#416 | Sunday, December 9th 2001
I don't remember exactly where I was when the first plane struck. Probably sitting in my college's cafeteria, finishing the remnants of a stale bagel and complaining about a huge reading assignment for my 9 a.m. American History class. When the second plane struck, I was sitting in that class with other freshmen, arguing about the causes of the Civil War. Just before the first tower fell, I was hurrying across the strangely quiet campus to check my mail before my 10:30 class. That was when I first realized that something was wrong.

There were a hundred silent people clustered into one half of the college center, just in front of the rows of mailboxes. Someone had found a radio and had turned the volume all the way up so everyone could hear the news report. The announcer wasn't making any sense. She was saying that something had happened. Planes were missing. Planes had crashed. I stood there near the back of the crowd, looking to other students' faces when the radio provided no answers. Finally something began to get through. Something catastrophic had happened in New York. I think maybe someone I knew hugged me. I don't remember. I just stumbled back to my class, where I saw the same horror and stunned silence repeated on different faces over and over. My teacher dismissed class. She had to. None of us could think about the past just then.

I learned the details later. I tried to sit in front of the TV and watch CNN, but I couldn't. They showed the same pictures over and over. So I stumbled up to my room and talking with my roommate until it was time for my practice. I think maybe twenty girls came to practice when there should have been twice as many. They were clinging to anything normal. They wanted to forget, just like I did. Maybe we did forget for a few hours, when all that mattered was carrying the boats from the boathouse to the dock and wrestling the oars. But then we were back on campus, back in the real world, and life went on. It had to.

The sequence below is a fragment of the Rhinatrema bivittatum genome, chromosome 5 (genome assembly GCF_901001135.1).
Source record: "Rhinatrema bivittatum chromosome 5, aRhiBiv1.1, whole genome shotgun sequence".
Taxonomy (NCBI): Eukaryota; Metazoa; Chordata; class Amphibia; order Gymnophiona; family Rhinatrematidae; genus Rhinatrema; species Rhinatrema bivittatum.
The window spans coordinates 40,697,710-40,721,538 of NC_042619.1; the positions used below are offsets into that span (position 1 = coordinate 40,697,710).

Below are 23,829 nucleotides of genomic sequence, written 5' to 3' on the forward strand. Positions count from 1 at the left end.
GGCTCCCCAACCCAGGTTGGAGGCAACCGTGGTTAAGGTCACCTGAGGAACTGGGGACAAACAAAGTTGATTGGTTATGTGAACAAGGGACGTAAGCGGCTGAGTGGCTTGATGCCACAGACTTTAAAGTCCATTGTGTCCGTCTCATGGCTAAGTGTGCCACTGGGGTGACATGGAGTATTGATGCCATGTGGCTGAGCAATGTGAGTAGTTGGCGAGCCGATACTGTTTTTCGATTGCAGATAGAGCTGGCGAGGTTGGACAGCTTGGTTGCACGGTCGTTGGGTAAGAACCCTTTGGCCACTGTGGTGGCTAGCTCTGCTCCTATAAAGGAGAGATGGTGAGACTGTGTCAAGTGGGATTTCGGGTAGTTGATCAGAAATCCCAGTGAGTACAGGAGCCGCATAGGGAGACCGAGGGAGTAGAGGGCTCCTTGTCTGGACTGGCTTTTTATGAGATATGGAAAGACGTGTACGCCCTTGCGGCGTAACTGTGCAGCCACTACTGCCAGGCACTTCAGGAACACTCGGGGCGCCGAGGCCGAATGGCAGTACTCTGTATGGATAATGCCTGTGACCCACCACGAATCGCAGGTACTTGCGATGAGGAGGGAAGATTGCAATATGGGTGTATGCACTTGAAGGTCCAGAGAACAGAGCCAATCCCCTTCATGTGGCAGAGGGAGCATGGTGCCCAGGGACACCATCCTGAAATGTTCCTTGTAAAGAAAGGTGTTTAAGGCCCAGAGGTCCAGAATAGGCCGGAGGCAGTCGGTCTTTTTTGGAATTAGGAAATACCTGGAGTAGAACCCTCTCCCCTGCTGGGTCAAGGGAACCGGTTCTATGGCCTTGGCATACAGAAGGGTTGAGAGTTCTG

Later I tried to comfort friends with missing family and friends. Later I took a white armband, wrote "Peace" in block letters and colored it red, white and blue. Later still I was called a traitor to my country and told that peaceful patriot was an oxymoron. But that was later. Just then I was united with everyone else on my campus, no matter what nationality they were and no matter where they came from. We weren't all Americans, but we were all human beings. What had happened was unthinkable. We all mourned. And, finally, reality began to sink in.

Anna | 18 | New York

#413 | Sunday, December 9th 2001
I was in my school, Stuyvesant High, when the planes hit. I was in my pre-cal class when I heard a muted booming sound. There was always some construction around our school and I didn't think much of it.
Sometime near the end of the lesson, an announcement was made that a "small plane" crashed into the World Trade Center, and that we couldn't go out for lunch, as was the custom.
The teacher went on with her lesson (who can blame her?), and in the my next class, the TV was on (every classroom in Stuy has a TV.)